The second and more important preparatory step is to fill the camera frame with the sky. Point the center of the frame above the horizon line and fill the frame with the color and light you want captured. This is how you tell the camera's light meter what needs to be properly exposed.

Once you have filled the frame with sky, push the shutter button half way down to lock in the exposure and the focus; you can recompose the shot, if need be. As long as you keep the shutter button pressed halfway down, the exposure and focusing point will remain the same (for up to 30 seconds on most cameras). When you're ready, press the shutter all the way to take the picture. This technique works with all auto-focus cameras, both film and digital. A side effect of recomposing and setting the exposure value to very bright light is that objects like trees and buildings will lose some detail and be silhouetted.

Here are more tried-and-true bits of advice:

Be prepared: Take your camera with you! You never know when the perfect sunset will occur. And if you know you'll be out all day, pack an extra battery. You may also want to note the exact time of the sunset (check a local paper or a weather-oriented Web site). Arrive an hour beforehand to set up your shot. Once you're ready, begin photographing and keep shooting as the intensity of the light changes. Don't stop just because the sun goes down. The 10 to 15 minutes of diminishing light just after sunset can yield some of the best results.

Set your own film speed: Most modern cameras, film or digital, set the film speed (ASA/ISO) automatically. But checking it manually will ensure better results. Rather than use an ASA/ISO of 50 or 100 (good for bright daylight), use a faster speed like 400 or 800 ASA/ISO that is designed to be used at sunset and in other low-light conditions.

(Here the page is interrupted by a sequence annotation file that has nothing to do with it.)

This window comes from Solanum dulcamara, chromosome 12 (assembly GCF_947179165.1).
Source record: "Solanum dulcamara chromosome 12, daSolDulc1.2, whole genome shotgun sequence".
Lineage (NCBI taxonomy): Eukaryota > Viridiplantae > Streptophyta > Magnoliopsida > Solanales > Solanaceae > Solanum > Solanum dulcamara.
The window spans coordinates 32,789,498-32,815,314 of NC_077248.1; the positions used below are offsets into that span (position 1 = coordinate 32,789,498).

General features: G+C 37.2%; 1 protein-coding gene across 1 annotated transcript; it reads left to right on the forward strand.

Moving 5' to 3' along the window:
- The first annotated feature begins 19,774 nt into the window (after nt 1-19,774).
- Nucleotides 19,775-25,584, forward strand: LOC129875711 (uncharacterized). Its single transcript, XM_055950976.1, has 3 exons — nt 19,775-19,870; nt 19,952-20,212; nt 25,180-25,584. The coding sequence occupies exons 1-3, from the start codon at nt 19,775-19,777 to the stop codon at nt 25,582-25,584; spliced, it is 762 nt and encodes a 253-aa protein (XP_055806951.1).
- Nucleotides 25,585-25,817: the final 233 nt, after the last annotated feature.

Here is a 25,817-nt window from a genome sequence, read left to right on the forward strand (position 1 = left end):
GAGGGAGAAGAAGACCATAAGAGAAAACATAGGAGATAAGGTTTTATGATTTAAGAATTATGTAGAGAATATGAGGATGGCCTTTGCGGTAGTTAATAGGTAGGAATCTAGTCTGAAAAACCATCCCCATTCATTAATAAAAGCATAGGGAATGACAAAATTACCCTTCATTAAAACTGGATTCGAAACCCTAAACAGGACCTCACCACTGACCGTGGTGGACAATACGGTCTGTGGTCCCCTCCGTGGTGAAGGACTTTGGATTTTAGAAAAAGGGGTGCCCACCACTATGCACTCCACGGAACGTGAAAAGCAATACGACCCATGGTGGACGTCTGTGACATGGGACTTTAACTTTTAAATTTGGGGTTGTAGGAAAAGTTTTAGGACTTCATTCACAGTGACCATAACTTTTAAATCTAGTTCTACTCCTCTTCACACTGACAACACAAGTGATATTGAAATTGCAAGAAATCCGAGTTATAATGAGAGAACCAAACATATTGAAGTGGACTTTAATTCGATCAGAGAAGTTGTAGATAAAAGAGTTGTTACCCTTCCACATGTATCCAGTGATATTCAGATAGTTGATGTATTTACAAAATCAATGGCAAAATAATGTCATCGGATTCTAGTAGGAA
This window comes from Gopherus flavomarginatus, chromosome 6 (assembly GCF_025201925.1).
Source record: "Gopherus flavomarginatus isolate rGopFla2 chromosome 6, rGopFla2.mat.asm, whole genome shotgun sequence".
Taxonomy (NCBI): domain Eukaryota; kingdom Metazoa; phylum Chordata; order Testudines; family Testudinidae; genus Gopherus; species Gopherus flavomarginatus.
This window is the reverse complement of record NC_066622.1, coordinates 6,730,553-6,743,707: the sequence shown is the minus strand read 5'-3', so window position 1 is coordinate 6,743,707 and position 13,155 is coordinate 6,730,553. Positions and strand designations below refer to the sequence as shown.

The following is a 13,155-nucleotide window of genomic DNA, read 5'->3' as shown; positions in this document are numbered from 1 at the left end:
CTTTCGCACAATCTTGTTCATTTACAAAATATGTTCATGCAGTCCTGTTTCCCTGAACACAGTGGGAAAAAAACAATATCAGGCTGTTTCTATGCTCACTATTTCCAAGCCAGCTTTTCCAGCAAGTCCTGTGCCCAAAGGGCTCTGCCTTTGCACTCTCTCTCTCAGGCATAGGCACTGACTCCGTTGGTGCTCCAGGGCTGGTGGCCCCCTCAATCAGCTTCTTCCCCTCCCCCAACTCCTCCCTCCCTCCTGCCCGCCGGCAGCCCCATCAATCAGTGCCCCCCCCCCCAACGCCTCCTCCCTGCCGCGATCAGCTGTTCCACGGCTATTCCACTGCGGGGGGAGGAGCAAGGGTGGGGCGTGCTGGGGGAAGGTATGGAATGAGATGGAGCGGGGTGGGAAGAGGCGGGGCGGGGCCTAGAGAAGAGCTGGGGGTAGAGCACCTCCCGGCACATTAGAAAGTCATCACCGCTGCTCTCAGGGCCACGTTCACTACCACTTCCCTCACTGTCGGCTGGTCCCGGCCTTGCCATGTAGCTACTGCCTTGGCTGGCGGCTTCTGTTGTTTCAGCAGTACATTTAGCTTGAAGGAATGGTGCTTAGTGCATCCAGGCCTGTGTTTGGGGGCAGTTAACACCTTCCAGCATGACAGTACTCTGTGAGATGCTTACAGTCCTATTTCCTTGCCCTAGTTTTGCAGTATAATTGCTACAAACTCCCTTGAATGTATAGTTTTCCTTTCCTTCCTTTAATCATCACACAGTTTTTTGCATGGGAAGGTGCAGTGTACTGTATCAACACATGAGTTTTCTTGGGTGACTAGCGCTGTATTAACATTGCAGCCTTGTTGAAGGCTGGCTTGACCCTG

When it comes to resolution, aim high: If you're using a digital camera, choose the highest resolution your camera will allow, usually a "fine" or "super fine" JPEG (A JPEG is a standard, highly compressed image file). Access to these settings can usually be found by pressing the Menu or Function key on your camera. If your camera has a "raw" or "TIFF" mode, try it. These modes will compress the image less than a JPEG and will ultimately yield a bigger file and a richer image. While the files may take up more room on your memory card, the inconvenience will be worth it once you see the sunset prints, particularly if you enlarge the prints beyond five by seven inches.

Visualize in advance: Try to envision the picture before you even bring the camera to your eye. Then take a few extra seconds to perfect the image. Be sure that everything you want to capture is clearly in the frame and remove any extraneous or distracting objects from the composition. What qualifies? It's up to you to determine what seems distracting, but as a general rule, less is more with a sunset photo -- let nature put on its show.

Compose off center: Centering objects in the frame can make for a static composition. Try placing the sun to the left or right. Use objects such as trees or buildings to help frame the image and give it depth. If you are photographing near the water, you may want to incorporate it into the image to show the sunset's reflection on the surface. Clouds are another element that can add texture and pattern to the image.

Early riser? While these tips have been designed with the sunset in mind, they will also work very well for a sunrise. The key difference is that you won't be able to shoot into the sun at all because of its blinding early-morning intensity. Instead, keep the sun at your back and focus on the light as it falls in front of you.